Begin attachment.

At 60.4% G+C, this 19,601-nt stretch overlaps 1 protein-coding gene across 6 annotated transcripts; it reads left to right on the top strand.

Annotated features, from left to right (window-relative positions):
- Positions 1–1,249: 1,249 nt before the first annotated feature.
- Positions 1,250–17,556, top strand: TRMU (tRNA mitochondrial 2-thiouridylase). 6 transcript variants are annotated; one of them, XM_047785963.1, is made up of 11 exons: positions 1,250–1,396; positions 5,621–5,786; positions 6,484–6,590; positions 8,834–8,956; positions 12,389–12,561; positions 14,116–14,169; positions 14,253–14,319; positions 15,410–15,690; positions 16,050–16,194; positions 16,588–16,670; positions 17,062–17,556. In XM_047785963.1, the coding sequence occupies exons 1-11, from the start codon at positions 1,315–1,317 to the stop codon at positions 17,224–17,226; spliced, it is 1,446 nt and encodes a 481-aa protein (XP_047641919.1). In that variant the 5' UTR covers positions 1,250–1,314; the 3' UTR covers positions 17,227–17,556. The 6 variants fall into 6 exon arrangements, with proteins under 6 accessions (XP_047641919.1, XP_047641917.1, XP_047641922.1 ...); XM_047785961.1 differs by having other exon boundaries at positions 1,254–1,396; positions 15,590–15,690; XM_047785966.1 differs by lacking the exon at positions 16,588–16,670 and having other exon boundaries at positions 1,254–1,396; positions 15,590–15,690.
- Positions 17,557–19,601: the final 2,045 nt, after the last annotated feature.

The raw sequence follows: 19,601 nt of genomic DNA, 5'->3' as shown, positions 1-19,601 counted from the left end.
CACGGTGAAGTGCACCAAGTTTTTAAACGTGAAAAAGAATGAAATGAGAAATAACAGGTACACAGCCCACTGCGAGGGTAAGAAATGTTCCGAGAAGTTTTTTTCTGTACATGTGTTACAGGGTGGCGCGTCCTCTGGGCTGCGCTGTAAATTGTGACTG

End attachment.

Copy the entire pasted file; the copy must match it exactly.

At 60.4% G+C, this 19,601-nt stretch overlaps 1 protein-coding gene across 6 annotated transcripts; it reads left to right on the top strand.

Annotated features, from left to right (window-relative positions):
- Positions 1–1,249: 1,249 nt before the first annotated feature.
- Positions 1,250–17,556, top strand: TRMU (tRNA mitochondrial 2-thiouridylase). 6 transcript variants are annotated; one of them, XM_047785963.1, is made up of 11 exons: positions 1,250–1,396; positions 5,621–5,786; positions 6,484–6,590; positions 8,834–8,956; positions 12,389–12,561; positions 14,116–14,169; positions 14,253–14,319; positions 15,410–15,690; positions 16,050–16,194; positions 16,588–16,670; positions 17,062–17,556. In XM_047785963.1, the coding sequence occupies exons 1-11, from the start codon at positions 1,315–1,317 to the stop codon at positions 17,224–17,226; spliced, it is 1,446 nt and encodes a 481-aa protein (XP_047641919.1). In that variant the 5' UTR covers positions 1,250–1,314; the 3' UTR covers positions 17,227–17,556. The 6 variants fall into 6 exon arrangements, with proteins under 6 accessions (XP_047641919.1, XP_047641917.1, XP_047641922.1 ...); XM_047785961.1 differs by having other exon boundaries at positions 1,254–1,396; positions 15,590–15,690; XM_047785966.1 differs by lacking the exon at positions 16,588–16,670 and having other exon boundaries at positions 1,254–1,396; positions 15,590–15,690.
- Positions 17,557–19,601: the final 2,045 nt, after the last annotated feature.

The raw sequence follows: 19,601 nt of genomic DNA, 5'->3' as shown, positions 1-19,601 counted from the left end.
CACGGTGAAGTGCACCAAGTTTTTAAACGTGAAAAAGAATGAAATGAGAAATAACAGGTACACAGCCCACTGCGAGGGTAAGAAATGTTCCGAGAAGTTTTTTTCTGTACATGTGTTACAGGGTGGCGCGTCCTCTGGGCTGCGCTGTAAATTGTGACTG